In 1847, Požega was the first city in Croatia to introduce the Croatian language in official use, and the achievements of its notable citizens earned it the nickname of "Slavonian Athens".
From 1941 to 1945, Požega was part of the Independent State of Croatia. During this period war crimes were committed against the Serb and Jewish population, allegedly under former police chief Milivoj Ašner.  Also among the war-time casualties were at least 301 Germans.
Požega County was abolished along with other Croatian counties in 1923, and was restored in 1993, following Croatian independence. Furthermore, in the footsteps of its tradition as an educational center as well as a church center, Požega became a diocesan see in 1997, and a graduate-degree college was opened in 1998.
Chief occupations include farming, viticulture, livestock breeding, metal-processing (foundry, machines and tractors, household appliances), foodstuffs (chocolate, sweets and drinks), textiles (ready-made), wood and timber, building material (bricks, roof tiles) and printing industries.
The city has an 800-year-old cultural and historical heritage. Its carefully cherished traditions underlie the tourist development of Požega.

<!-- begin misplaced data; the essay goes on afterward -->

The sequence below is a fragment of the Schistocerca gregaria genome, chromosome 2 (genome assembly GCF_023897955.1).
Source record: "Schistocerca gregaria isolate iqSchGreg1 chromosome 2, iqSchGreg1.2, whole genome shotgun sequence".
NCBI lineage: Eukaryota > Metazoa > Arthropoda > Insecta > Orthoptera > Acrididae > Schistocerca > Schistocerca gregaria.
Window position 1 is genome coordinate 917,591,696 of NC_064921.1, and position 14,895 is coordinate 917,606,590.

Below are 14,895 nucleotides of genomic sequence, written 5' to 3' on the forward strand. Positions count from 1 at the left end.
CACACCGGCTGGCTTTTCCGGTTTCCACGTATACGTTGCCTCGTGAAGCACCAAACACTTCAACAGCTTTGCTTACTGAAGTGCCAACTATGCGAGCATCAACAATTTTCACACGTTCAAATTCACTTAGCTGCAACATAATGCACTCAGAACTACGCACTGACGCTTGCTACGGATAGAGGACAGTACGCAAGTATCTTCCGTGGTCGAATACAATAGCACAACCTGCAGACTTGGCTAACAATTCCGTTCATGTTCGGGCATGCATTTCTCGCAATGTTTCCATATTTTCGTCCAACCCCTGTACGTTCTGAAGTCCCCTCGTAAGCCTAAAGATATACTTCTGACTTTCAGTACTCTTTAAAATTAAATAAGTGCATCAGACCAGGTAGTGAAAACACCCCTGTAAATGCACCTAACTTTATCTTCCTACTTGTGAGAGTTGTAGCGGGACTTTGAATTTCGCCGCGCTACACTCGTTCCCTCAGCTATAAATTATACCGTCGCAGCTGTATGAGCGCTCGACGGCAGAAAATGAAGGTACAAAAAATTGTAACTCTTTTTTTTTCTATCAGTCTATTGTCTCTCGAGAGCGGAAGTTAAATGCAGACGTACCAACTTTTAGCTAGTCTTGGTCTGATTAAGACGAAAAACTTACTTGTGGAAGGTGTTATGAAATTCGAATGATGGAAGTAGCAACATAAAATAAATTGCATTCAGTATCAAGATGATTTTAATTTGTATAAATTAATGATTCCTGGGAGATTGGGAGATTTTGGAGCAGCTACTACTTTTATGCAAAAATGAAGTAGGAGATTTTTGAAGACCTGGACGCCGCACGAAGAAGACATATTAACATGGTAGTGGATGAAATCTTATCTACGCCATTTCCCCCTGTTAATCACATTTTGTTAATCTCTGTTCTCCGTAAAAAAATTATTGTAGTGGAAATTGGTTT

The central town square with a number of nice buildings (the church of the Holy Spirit, the Franciscan monastery, the Town House, etc.) and a plague column is one of the most beautiful squares in Croatia.
Požega hosts a number of traditional cultural events and performances. Grgurevo or St. Gregory's Day is a traditional show of canons and mortars, exhibited on the central square (12th of March). The event includes the mortar fire in Požega vineyards, which symbolizes the chasing of the Ottomans from the region and commemorates the victory over the Turks on Sokolovac Hill in 1688. The Croatian Minute Movie Cup — an international festival featuring one minute long movies — and the national dog show are held in May The events in June are St. John's Bonfire (21 June), Kulenijada — a special event dedicated to presentation and tasting of the very best kulen (Slavonian paprika-flavoured sausages), served with quality local wines.